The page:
Who Needs College, Anyway...
Michael Petrilli's latest salvo against the education establishment is to shout down the "College for All" mantra that many reformers who have worked with Petrilli have taken to chanting. In his piece in Slate magazine earlier this month, Petrilli begins with Georgetown's Anthony Carnevale's finding that "less than 10 percent of poor children now graduate with a four-year college degree."
The class-based inequality of higher education outcomes is indeed staggering, but Petrilli claims we are making matters worse when we tell children they can, should and must go to college, even if the facts show our admonitions to be, essentially, falsehoods.
He argues that a kid in 9th grade who can barely pass 6th grade math, is reading at 5th grade level and finds little joy and less stimulation in school should be told "you're just not college material, kid." By forcing him or her to struggle through three more years of increasingly rigorous coursework we are, in fact, preventing that youth from learning skills necessary for "high-quality career and technical education," skills with a "real payoff."
Kevin Welner and Carol Burris fired back a response in the Washington Post, arguing that if college is good enough for middle-class and upper-middle class folks, it's good for the poor too. The only route to a high-paying job in this economy is through college gates and to track students into non-college training is, in effect, to give up on American democracy.
I wholeheartedly agree with Welner and Burris, but there's another problem: Petrilli's argument takes "college" to be a static entity -- students and professors laboring behind ivy-covered walls, as they have for hundreds of years. reading books, writing papers and doing chem labs. But higher education is in the midst of an enormous transformation, one that has college presidents running scared that technology will upset their business model and students will learn on their own.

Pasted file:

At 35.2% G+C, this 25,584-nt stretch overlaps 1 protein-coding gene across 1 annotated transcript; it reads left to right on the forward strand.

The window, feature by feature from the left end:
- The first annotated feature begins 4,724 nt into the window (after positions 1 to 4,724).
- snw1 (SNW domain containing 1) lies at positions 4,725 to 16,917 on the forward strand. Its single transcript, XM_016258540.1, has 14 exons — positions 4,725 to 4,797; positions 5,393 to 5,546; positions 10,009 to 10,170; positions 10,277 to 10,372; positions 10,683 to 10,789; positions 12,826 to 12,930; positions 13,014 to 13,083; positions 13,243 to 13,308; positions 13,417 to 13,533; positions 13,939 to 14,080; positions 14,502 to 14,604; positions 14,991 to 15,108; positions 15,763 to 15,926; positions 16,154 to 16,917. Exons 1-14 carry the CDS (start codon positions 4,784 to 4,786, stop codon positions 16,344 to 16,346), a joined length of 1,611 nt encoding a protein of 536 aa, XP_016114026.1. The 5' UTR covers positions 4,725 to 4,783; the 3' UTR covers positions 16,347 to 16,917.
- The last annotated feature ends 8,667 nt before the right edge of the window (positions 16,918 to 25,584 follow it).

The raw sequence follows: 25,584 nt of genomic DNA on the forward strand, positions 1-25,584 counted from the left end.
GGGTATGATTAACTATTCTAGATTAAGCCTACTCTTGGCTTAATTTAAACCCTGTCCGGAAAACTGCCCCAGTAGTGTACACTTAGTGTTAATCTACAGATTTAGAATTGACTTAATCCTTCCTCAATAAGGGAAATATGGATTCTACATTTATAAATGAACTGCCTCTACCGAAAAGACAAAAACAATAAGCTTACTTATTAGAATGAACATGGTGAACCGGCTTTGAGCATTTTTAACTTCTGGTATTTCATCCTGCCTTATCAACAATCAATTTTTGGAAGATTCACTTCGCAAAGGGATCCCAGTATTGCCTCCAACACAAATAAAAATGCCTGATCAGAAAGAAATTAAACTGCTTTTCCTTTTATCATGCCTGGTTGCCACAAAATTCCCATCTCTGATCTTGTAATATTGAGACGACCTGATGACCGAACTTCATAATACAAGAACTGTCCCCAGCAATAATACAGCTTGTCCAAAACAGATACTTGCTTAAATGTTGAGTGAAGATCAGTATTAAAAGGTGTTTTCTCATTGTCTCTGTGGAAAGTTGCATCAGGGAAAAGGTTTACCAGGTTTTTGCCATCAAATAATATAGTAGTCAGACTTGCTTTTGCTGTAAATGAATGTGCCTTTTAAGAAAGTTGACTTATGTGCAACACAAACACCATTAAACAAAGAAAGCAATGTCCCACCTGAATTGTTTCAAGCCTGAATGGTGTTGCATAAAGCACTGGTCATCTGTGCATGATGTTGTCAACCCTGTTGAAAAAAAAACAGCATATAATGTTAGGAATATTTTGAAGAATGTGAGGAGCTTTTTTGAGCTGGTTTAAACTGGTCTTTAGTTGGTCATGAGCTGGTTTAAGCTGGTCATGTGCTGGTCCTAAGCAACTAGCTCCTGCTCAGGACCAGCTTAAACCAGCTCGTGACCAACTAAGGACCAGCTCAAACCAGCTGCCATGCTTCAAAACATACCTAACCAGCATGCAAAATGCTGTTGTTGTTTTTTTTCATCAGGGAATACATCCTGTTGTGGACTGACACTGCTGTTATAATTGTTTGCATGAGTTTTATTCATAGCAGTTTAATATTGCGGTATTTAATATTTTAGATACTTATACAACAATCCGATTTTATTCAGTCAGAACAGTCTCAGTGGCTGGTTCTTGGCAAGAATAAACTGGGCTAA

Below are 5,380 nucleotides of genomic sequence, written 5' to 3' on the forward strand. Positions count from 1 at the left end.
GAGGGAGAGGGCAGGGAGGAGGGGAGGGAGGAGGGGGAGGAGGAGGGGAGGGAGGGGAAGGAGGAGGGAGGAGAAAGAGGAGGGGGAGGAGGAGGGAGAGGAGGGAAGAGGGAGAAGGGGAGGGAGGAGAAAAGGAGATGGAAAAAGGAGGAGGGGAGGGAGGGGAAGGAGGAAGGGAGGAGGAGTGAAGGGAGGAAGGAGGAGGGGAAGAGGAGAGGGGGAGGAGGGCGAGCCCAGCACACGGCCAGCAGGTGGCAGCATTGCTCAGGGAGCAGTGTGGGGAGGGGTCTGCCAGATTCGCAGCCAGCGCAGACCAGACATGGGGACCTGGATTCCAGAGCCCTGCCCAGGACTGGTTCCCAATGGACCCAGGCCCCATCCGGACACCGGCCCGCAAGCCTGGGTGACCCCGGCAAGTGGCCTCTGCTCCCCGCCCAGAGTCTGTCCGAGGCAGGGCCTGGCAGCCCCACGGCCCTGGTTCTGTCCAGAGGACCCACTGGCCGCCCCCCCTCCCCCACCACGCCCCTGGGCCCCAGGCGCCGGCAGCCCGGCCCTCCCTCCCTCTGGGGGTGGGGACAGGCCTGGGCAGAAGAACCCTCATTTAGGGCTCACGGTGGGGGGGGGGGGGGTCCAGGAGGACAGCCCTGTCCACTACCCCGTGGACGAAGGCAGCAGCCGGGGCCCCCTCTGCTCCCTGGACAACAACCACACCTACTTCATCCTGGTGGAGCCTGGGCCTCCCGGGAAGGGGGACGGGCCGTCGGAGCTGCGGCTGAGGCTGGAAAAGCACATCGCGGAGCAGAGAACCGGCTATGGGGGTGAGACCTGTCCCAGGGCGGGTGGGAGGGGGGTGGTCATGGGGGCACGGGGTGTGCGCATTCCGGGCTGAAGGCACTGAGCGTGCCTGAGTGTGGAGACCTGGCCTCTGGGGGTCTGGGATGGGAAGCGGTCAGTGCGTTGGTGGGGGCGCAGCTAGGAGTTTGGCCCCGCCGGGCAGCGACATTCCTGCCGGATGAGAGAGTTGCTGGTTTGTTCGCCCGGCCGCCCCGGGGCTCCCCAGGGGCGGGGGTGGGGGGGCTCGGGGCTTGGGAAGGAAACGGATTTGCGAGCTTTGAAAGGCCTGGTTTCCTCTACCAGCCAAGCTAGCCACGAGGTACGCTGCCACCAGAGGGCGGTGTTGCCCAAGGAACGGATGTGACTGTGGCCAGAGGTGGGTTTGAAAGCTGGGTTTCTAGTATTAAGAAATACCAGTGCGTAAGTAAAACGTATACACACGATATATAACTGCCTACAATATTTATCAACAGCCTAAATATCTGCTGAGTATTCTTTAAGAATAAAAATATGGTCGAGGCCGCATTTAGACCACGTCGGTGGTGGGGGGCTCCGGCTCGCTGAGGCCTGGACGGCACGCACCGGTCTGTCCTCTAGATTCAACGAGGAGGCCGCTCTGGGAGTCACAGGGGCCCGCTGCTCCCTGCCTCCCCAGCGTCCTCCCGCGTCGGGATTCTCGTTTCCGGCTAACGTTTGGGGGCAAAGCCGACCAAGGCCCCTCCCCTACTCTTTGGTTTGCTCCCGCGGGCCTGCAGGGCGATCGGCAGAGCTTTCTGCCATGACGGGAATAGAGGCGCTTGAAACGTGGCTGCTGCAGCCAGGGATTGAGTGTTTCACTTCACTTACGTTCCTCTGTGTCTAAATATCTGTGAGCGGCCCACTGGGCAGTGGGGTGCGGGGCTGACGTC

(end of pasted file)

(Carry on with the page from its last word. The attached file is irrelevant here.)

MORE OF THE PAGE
The fears are overblown (largely because it turns out no one really learns very much via on-line courses, unless they have a college degree), but there will be major transformations of higher education over the next few years. These changes gives us an occasion to rethink what college is, hopefully in creative and adaptive ways.
Many states have already done that indirectly and destructively, with states disinvesting in higher education, shrinking areas of study, and through a scarcity of resources forcing a re-definition of what colleges can and might do.
But we need to also re-invent college in positive ways -- maybe even creating new forms of higher education, ones that innovate and develop new techniques of delivering technical training that really is tied to high-paying jobs, or creating new K-16 partnerships in which college and high school is fused, so that kids can see the kind of independence and creativity that comes when you engage in deep learning.
Telling a kid, "you're not college material," fundamentally misses the point: Colleges themselves in a few short years will no longer be college material -- but, hopefully, in a good way. They still will demand the skills that are the prerequisites of learning, but they will have students exercise those skills in new ways and in new contexts. High schoolers in lower-level tracks without sufficient content and that do not build essential skills will lose out in the New College, just as those institutions will become the real sources of high quality career and technical training.
The objective for high schoolers -- and for the teachers, counselors, and parents who advise them -- should be to learn how to learn, because every high school graduate needs to leave high school prepared to adapt, think creatively, understand novel situations and solve problems. New college contexts and systems will demand it, and they will require students to be college material. I'm just glad Michael Petrilli is not a high school counselor.